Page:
The whole concept of the supervision of an industry undermines the responsibility of management and customers for their actions. The Bank of England should not be held to account for the collapse of Barings. It is time to end supervision and replace it, as has happened in other industries, by regulation targeted directly at those areas – the financial analogues of aircraft safety and drug testing – where market forces are not enough to protect the public interest.
Small savers are anxious to be able to make deposits in banks without risk of loss. It is not practical to suggest that they investigate the solvency of banks themselves. They have to rely on public reputation. That makes it necessary to ensure that these reputations are well deserved. Such a role demands the high profile interventions of IMRO and the PIA rather than the highly confidential activities of the Bank of England.
The further protection of small retail investors is best achieved by deposit insurance. But deposit insurance cannot be made available unconditionally, and we need to monitor its terms and availability. There is no need for such a scheme to be universal, so long as it covers a wide range of institutions, and the public knows who is – and is not – covered by it. The current Deposit Protection Scheme meets some of these criteria but, with an upper limit of £20,000, is inadequate in amount.
And then there are some institutions – probably less than ten – whose role in Britain’s financial and monetary system is such that their collapse would endanger the UK payments and settlement systems. These companies have grown so large that they have assumed a central social and economic role and their solvency is, in practice, underwritten by the British government. That creates an inescapable need for government oversight of their activities.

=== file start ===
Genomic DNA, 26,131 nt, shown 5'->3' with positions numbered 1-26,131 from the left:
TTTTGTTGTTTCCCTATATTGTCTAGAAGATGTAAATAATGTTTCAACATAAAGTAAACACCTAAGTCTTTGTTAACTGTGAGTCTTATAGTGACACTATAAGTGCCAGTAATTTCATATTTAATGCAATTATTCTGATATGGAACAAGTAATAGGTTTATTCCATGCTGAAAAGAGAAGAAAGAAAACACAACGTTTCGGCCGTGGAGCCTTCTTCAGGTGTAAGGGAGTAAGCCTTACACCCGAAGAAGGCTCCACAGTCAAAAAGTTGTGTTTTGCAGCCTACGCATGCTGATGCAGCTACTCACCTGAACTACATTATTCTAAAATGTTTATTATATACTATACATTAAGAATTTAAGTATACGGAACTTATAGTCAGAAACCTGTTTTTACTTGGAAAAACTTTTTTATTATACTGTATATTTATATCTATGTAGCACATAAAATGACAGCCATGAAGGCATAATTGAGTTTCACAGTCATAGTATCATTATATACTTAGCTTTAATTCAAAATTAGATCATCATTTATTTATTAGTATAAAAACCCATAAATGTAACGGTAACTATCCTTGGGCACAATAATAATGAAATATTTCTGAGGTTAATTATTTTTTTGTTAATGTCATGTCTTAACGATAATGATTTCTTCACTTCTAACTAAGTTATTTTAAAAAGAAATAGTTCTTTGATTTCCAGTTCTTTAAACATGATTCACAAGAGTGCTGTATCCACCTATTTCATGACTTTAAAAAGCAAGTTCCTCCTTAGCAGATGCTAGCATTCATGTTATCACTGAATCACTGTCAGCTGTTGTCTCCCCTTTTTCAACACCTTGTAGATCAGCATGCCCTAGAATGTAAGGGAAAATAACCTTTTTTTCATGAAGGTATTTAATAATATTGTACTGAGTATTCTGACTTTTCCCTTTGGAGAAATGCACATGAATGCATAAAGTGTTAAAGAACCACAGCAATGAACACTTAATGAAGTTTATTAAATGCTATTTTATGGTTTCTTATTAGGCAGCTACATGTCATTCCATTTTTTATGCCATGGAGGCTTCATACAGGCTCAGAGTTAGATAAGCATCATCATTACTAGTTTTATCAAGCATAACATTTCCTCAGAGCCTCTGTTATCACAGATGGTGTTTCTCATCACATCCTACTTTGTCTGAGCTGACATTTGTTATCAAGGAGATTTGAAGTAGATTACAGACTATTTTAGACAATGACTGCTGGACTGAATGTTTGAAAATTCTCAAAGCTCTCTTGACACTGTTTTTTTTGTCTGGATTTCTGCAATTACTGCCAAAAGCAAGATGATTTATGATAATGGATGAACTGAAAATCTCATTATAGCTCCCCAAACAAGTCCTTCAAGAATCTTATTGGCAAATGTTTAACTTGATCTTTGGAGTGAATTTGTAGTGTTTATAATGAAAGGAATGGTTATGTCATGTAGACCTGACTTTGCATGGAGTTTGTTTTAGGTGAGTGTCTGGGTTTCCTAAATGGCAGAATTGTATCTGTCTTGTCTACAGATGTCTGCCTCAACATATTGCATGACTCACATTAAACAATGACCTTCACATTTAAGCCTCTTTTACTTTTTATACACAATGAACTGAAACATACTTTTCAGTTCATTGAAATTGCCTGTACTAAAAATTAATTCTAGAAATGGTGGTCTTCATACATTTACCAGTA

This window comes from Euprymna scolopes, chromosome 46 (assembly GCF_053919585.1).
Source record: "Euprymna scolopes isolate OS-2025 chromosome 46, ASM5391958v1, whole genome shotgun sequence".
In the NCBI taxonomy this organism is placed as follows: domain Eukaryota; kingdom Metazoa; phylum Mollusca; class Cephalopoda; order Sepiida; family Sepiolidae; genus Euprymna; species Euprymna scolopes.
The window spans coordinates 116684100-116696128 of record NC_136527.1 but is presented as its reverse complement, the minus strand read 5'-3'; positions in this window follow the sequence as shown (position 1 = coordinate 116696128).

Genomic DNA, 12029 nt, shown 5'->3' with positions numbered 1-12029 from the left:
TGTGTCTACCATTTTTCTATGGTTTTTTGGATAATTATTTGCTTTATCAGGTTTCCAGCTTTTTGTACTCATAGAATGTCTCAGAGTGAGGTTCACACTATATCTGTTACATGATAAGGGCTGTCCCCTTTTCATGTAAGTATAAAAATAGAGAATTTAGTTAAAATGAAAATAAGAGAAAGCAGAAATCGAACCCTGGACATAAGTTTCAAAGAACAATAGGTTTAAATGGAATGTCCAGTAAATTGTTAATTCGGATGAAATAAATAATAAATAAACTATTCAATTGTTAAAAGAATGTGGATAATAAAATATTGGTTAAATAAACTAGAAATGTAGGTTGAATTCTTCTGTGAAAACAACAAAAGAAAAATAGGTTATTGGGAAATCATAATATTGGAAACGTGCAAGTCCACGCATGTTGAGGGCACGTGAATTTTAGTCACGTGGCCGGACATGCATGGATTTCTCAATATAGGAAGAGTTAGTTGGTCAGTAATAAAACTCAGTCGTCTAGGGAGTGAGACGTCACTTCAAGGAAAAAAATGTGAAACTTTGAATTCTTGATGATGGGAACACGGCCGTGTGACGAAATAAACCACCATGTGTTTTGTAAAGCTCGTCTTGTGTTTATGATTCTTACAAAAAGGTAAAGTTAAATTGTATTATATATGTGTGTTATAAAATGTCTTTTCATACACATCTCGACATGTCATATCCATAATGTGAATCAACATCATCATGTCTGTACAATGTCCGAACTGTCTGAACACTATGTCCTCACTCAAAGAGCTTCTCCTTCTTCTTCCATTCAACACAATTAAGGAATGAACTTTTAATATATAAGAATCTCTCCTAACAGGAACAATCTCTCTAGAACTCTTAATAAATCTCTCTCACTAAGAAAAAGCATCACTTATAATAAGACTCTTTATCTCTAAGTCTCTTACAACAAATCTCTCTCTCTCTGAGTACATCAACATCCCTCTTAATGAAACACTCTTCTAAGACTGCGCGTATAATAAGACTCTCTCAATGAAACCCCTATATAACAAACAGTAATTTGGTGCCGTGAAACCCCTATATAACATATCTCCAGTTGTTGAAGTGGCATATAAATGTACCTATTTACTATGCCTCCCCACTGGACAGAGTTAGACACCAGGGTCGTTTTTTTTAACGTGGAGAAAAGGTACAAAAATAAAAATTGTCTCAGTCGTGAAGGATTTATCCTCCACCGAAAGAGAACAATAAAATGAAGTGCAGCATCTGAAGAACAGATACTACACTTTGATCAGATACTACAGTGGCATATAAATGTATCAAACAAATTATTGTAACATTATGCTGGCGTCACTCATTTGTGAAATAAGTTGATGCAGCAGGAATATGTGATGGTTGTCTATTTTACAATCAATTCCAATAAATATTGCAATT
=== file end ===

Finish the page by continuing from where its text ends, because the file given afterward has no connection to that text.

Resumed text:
But the best means of doing that is to insist on fire walls between the retail deposit activities of these institutions – which should enjoy government guarantees and where the risk of failure is negligible – and their other operations – where no risk of failure lies and where government guarantee is inappropriate. The taxpayer, of necessity, stands behind the retail banking operations of Barclays Bank but should have no liability whatever for the proprietary trading activities of BZW. But today the assets of one support the other. That means the Bank of England has a responsibility for BZW which it ought not to have, probably cannot realistically discharge, and which exposes it and the public at large to needless risk.
Since this implicit cross-subsidy from retail deposit taking to other financial activities has been behind the increasing dominance of world capital markets by the major retail banks, we must expect these banks to oppose such a change. But the relationships of regulators are necessarily less comfortable than those of supervisors.